Liverpool FC is driving a sponsorship strategy of localisation with global reach
Liverpool FC is driving a sponsorship strategy of localisation with global reach
A view from Misha Sher

Liverpool FC and the evolution of sports sponsorship

With football sponsorship entering a new phase of sponsorship and this being the last season the Premier League has a title sponsor, Misha Sher, head...

Substantial growth in TV revenues, seismic shifts in technology, and the availability of sophisticated data have re-shaped the way rights holders approach sponsorships from both a commercial and strategic point of view

Following recent partnerships with Nivea and Hugo Boss, Liverpool FC has announced that it is looking to expand into more "unique categories" that are less typical for sports marketing.  While the club is right in looking to innovate its partnership strategy, the approach cannot be considered unique. It reflects some significant shifts we’re witnessing across the sponsorship sector.  

Substantial growth in TV revenues, seismic shifts in technology, and the availability of sophisticated data have re-shaped the way rights holders approach sponsorships from both a commercial and strategic point of view.  

Dropped title sponsorship

The recent announcement that the Premier League will be without a title sponsor starting in the 2016-17 season is a perfect illustration of the impact television revenues are having on clubs’ commercial priorities.  Given the rate at which broadcast revenues have grown in recent years, Barclay’s title sponsorship of the Premier League was becoming less significant with each renewal.  The competition between Sky and BT Sport has pushed the value of the latest deal, which kicks in for the 2016-17 season, to £5.1bn, a staggering 70% increase on the current contract.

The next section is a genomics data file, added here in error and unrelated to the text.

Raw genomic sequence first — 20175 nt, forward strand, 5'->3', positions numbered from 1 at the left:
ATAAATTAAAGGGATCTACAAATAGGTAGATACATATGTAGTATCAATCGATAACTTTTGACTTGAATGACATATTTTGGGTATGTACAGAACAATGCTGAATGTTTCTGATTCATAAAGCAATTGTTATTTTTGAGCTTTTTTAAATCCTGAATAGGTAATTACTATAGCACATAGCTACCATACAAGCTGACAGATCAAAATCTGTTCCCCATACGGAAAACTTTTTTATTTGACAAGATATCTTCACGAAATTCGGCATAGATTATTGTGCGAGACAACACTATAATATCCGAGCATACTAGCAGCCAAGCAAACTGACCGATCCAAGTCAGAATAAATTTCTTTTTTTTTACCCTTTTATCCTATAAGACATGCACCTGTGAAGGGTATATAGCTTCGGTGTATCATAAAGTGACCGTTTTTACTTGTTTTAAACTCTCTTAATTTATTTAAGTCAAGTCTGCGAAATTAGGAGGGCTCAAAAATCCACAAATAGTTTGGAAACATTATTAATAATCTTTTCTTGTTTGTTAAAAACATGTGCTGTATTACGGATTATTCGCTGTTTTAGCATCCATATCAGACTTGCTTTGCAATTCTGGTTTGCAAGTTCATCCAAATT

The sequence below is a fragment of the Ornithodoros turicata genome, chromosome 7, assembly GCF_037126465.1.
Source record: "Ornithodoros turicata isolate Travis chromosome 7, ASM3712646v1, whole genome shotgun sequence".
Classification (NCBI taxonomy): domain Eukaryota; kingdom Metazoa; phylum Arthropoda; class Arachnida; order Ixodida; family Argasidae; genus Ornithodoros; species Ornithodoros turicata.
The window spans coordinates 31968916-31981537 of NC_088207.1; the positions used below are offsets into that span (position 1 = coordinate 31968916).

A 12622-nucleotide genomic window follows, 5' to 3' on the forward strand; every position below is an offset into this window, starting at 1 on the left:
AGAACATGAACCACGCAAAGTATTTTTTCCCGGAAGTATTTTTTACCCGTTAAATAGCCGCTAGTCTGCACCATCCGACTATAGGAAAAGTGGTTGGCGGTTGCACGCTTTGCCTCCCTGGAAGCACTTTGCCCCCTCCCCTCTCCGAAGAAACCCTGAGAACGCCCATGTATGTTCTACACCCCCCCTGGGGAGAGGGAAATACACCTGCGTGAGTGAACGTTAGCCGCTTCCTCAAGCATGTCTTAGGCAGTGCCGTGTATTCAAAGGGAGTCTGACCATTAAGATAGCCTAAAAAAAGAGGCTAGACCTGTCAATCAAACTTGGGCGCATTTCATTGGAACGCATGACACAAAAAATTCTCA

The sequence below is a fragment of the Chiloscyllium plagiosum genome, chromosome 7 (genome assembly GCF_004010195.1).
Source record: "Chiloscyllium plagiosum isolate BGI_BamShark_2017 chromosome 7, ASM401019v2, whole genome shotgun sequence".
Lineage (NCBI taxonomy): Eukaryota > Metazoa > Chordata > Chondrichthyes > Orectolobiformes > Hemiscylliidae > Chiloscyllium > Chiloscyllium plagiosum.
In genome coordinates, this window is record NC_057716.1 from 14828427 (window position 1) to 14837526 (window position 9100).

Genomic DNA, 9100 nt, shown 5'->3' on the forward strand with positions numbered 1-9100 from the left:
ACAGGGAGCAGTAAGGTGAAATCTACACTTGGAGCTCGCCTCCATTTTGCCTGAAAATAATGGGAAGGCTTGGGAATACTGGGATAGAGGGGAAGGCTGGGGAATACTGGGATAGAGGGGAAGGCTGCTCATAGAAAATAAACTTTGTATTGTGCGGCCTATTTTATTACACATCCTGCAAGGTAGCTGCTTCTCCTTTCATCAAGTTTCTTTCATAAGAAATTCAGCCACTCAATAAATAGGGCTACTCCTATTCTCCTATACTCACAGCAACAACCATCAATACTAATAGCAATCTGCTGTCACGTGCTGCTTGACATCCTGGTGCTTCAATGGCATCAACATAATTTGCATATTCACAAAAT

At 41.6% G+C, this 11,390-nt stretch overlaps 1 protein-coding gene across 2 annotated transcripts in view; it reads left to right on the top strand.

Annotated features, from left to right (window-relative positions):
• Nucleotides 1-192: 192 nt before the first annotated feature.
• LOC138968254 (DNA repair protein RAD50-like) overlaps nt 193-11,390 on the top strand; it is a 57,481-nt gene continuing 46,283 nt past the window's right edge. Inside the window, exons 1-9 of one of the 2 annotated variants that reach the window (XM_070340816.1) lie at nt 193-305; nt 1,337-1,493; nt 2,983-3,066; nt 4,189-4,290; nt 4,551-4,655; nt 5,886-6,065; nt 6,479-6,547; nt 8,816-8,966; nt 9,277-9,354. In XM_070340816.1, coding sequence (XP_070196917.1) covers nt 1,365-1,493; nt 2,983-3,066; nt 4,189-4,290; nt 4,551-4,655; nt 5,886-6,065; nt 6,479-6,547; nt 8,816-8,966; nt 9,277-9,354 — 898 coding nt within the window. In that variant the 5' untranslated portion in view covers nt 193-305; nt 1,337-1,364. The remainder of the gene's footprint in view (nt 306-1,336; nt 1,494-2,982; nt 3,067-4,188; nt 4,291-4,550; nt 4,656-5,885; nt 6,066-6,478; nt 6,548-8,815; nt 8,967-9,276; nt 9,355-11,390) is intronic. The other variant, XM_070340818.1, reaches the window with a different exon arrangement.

Add another £3bn, which is expected from the International Rights, and we begin to see how a £40m Barclays sponsorship divided by 20 teams starts to fade in significance.  It currently accounts for only 2.5% of the overall revenue, so it would require a substantial investment from Barclays or another brand, widely reported as Guinness, to pique the clubs' interest. That was always highly unlikely given that the value they are likely to generate from the retained premium inventory would exceed their share of title sponsorship.

Premier League global brand halo effect

Developments in technology have provided clubs with an ideal opportunity to capitalize on their popularity and connect with fans wherever they may be around the world. This is great news for their brand partners

Premier League clubs have greatly benefited from the League’s foresight to build a global brand that now reaches all corners of the globe.  Developments in technology have provided clubs with an ideal opportunity to capitalize on their popularity and connect with fans wherever they may be around the world. This is great news for their brand partners.  Liverpool FC’s announcement to take on a more regionalised approach with ‘non-traditional’ categories is a direct consequence of this change. Looking at the value and commercial benefits these partnerships can deliver; it’s easy to understand why they’re so commonplace.  

From the club’s perspective, international TV deals coupled with major developments in digital have allowed them to build large and engaged audiences around the world. Thinking global and acting local gives clubs the opportunity to develop regional deals which are better positioned to deliver mutual benefits. Localized sponsorship allows clubs to use the strengths and activation initiatives of their partners to grow affinity with local fans.